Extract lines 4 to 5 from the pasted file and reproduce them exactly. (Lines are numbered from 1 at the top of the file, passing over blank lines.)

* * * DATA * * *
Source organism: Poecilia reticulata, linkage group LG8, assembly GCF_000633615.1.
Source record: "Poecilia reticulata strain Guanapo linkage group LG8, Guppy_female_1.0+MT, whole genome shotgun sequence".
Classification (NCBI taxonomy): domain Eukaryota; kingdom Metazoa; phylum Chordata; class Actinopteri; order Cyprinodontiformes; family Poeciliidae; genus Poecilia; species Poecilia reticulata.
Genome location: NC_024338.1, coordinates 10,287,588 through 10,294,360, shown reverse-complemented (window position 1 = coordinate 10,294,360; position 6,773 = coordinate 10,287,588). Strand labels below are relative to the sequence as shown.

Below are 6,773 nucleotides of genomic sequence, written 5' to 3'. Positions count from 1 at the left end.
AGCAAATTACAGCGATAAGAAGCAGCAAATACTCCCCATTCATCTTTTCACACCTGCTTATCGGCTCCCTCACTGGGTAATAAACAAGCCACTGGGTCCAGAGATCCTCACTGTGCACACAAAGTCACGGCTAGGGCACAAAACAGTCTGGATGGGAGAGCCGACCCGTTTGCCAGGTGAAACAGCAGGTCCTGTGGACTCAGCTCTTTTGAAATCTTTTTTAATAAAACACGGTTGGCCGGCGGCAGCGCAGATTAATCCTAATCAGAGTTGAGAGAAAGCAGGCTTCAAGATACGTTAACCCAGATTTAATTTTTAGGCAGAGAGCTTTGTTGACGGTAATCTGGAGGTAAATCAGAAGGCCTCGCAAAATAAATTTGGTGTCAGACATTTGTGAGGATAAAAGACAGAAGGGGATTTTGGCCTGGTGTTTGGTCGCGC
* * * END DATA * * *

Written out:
Genome location: NC_024338.1, coordinates 10,287,588 through 10,294,360, shown reverse-complemented (window position 1 = coordinate 10,294,360; position 6,773 = coordinate 10,287,588). Strand labels below are relative to the sequence as shown.

Below are 6,773 nucleotides of genomic sequence, written 5' to 3'. Positions count from 1 at the left end.